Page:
14. What opportunities does the new ‘Metro-Bus Hub’ bring ? In its own right, this major transport interchange should be a landmark of exceptional quality. Its influence on surrounding sites and public routes and spaces should be controlled. Public spaces and retail should extend below ground; down to the railway platforms.

15. Links West Links to Abdul Azeez can be made, to the south of the Metro. This can ensure pedestrian connectivity while the Metro is under construction. Links across Al Diwan St are also essential; to connect Msheireb to Zone 13 ‘Msheireb West’ and beyond it to Al Sadd.

16. Al Rayyan Rd: an appropriate frontage to the Grand Park Can new buildings on Al Rayyan Rd form a suitable frontage to the Grand Park; like the apartment buildings of Fifth Avenue facing Central Park ?

17. Can links to the Grand Park and the Corniche be optimized ? A Linear Park can be created along the East side of Al Diwan Street, with bike paths and an underpass to the Park.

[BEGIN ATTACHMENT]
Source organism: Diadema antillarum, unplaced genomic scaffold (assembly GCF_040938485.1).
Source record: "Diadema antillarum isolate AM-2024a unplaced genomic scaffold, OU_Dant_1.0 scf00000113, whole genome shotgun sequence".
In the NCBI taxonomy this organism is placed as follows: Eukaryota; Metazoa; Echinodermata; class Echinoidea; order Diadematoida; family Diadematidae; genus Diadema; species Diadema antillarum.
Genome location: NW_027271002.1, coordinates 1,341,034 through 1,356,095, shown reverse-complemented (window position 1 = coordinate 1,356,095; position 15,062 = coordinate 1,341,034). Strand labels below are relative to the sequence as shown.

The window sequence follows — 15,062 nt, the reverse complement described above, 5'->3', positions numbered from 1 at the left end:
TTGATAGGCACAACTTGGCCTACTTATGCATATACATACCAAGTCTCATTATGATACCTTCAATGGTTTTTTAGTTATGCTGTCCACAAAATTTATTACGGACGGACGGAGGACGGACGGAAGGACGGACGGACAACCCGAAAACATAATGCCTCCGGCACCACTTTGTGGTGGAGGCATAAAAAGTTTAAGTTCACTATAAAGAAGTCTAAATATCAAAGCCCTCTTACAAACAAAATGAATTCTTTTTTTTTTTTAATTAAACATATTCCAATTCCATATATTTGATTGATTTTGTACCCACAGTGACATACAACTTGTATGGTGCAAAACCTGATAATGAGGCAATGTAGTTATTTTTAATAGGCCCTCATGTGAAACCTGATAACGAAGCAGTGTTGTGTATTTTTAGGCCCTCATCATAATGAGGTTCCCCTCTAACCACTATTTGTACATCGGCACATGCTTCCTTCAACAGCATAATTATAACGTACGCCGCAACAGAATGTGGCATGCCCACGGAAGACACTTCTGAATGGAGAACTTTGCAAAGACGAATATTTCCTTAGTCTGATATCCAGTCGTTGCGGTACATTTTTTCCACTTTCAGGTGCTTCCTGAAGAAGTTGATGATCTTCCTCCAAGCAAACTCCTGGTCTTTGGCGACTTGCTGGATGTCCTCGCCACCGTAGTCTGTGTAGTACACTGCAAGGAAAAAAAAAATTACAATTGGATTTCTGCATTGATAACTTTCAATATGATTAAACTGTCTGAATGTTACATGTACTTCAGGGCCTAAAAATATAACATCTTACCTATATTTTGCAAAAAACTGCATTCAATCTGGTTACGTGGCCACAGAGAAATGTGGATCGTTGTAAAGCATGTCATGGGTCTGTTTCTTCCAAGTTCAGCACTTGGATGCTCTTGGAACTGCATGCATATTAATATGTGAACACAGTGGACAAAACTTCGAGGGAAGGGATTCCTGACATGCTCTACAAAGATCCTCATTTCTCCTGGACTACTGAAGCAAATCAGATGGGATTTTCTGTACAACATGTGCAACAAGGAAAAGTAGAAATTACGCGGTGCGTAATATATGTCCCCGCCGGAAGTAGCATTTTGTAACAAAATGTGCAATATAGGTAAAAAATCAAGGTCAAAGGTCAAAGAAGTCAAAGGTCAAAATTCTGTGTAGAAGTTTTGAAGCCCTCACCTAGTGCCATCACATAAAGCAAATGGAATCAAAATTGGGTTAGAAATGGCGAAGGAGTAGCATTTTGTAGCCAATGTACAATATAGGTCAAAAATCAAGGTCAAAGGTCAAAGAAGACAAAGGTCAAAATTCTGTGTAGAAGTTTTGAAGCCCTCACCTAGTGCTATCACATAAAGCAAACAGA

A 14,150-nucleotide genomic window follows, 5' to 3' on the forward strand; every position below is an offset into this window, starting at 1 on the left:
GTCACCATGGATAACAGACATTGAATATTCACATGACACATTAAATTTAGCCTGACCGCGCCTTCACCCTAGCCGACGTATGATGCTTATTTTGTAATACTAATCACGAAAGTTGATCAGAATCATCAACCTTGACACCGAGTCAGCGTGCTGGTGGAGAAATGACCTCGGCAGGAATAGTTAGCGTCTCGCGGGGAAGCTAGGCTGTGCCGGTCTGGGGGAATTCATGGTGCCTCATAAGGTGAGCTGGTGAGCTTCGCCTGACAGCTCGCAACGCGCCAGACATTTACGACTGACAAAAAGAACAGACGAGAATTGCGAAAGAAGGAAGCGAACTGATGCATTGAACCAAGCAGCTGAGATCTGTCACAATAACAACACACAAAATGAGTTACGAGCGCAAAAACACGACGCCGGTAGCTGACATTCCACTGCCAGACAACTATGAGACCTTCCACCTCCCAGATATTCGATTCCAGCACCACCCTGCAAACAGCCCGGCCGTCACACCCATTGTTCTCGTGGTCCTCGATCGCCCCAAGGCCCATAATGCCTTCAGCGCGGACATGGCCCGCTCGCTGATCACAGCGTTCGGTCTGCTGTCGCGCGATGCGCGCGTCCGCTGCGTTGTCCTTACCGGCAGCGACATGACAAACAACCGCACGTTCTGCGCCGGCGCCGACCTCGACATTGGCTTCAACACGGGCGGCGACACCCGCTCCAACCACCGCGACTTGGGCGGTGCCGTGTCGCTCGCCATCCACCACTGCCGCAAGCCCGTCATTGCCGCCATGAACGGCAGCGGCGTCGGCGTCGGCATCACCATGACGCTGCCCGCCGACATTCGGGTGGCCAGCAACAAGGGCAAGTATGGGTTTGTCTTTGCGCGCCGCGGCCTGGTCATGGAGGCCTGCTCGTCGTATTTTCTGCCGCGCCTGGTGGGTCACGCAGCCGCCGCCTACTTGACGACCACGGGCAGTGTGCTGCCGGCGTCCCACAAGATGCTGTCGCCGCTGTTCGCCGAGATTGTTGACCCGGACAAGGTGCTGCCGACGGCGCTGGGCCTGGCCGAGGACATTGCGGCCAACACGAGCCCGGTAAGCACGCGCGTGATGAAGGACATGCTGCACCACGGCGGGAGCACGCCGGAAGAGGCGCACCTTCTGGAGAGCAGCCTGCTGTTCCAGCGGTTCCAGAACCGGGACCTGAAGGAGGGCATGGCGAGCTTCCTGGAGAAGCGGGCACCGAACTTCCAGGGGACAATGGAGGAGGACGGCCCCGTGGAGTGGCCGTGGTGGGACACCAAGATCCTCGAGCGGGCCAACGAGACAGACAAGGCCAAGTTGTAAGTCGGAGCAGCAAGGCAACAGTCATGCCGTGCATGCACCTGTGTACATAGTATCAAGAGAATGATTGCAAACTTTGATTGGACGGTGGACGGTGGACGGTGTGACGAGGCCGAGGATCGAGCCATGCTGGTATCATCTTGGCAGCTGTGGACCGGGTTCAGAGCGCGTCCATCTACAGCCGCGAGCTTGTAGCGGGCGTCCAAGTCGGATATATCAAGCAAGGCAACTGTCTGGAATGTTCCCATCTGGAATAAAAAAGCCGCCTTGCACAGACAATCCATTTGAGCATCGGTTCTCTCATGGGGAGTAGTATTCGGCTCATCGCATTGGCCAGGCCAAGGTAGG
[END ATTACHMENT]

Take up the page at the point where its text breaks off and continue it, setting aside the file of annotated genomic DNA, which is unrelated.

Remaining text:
18. Essence of the Corniche: to be renewed and reinforced ? A ‘Crescent of Lights’, on a grand scale, reinforces the identity of the Corniche and gives it a three dimensional presence: the iconic motif – and the gathering place – for Centre of the City.

19. Can the Corniche project unlock the ‘completion of West Bay’ ? With a pedestrian link between the Corniche and Omar al Mukthar Street, a grand urban boulevard can be created, running past the Convention Centre and City Centre, which provides a spine to link to the Northern Beaches.